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Cambodia: Report accuses elite of theft

Global Witness, a non-governmental organization based in London released Country for Sale on February 5, 2009. The report warns that Cambodia risks descending into a kleptocracy, alleging that large sums of monies paid to the government are benefiting the ruling elite instead of the people of Cambodia.

Vuthasurf reiterates the report's charges while highlighting the role of private companies:

Private sector companies also have a role to play in improving the governance of Cambodia’s extractive industries. So far over 75 companies are working in Cambodia’s extractive sectors, including some internationally known operators such as Chevron and BHP Billiton. Country for Sale documents how many of these companies have already paid significant upfront sums to the government.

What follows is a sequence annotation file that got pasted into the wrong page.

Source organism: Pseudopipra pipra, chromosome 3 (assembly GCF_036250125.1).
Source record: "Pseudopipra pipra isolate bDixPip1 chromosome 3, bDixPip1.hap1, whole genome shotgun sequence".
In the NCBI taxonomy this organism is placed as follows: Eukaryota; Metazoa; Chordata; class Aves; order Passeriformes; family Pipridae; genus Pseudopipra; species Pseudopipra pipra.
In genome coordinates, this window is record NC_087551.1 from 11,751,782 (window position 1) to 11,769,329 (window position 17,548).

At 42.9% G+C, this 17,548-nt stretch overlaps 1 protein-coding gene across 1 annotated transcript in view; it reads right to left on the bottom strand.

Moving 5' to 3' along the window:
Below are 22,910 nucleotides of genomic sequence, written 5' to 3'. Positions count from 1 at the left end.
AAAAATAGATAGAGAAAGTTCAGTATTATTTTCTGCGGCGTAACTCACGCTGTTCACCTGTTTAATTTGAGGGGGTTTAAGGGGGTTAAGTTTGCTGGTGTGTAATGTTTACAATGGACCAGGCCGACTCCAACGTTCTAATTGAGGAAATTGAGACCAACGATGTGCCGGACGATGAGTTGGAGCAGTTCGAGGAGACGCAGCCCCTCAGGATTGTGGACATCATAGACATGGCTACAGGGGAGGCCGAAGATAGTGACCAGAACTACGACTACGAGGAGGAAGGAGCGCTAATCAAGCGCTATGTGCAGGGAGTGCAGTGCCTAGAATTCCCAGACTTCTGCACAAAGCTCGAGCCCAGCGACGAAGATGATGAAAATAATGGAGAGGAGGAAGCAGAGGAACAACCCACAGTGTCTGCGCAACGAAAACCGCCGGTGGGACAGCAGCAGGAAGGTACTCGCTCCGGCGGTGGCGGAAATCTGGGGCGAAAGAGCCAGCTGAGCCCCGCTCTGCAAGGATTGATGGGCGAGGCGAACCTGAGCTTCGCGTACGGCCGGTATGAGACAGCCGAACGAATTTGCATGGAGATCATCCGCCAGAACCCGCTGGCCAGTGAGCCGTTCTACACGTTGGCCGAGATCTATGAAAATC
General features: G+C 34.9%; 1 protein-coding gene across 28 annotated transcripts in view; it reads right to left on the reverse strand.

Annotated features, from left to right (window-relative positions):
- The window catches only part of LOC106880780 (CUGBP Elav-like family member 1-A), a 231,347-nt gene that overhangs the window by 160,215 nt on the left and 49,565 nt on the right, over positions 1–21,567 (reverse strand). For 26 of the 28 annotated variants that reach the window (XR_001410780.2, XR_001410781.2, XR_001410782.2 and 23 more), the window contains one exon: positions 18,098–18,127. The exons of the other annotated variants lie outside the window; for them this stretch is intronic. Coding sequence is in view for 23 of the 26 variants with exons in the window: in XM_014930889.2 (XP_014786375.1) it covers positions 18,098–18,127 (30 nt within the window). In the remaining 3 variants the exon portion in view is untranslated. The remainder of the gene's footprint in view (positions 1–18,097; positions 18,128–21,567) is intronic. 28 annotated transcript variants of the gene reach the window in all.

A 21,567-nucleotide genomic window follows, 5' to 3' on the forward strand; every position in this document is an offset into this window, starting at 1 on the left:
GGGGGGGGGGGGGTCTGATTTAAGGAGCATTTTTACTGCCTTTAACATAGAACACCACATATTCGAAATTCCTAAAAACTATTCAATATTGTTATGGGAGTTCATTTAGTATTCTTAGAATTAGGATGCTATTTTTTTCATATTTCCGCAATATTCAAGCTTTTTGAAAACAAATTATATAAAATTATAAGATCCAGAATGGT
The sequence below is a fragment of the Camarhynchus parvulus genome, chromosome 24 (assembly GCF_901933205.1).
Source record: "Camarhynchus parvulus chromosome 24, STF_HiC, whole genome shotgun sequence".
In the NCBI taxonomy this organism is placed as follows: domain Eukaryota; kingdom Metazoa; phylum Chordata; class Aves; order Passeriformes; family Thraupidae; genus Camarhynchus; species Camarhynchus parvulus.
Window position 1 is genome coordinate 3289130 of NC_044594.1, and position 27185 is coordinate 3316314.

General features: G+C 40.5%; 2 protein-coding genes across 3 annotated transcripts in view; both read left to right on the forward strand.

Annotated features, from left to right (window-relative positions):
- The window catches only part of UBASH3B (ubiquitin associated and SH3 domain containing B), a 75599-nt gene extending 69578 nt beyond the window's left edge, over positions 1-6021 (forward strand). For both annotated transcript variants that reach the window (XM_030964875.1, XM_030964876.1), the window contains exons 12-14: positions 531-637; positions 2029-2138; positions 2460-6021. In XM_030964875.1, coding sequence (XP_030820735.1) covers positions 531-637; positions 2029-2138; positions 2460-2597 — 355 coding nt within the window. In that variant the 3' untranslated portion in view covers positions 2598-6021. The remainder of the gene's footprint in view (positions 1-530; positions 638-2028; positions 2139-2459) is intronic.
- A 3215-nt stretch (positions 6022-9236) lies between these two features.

At KI Media, Heng Soy posted an article from Voice of America. Comments to the KI Media post reveal resignation and anger. One anonymous commenter, like Vuthasurf, emphasized actions of private companies:

[I]f this is true at all, perhaps, the companies who bought the rights to invest or bought the monopoly are the ones to blame for encouraging and tolerated corruption.

Al Jazeera coverage includes an interview with Gavin Hayman of Global Witness:

Global Witness also published a report on illegal logging in 2007, Cambodia's Family Tree. The Cambodian government banned that report.

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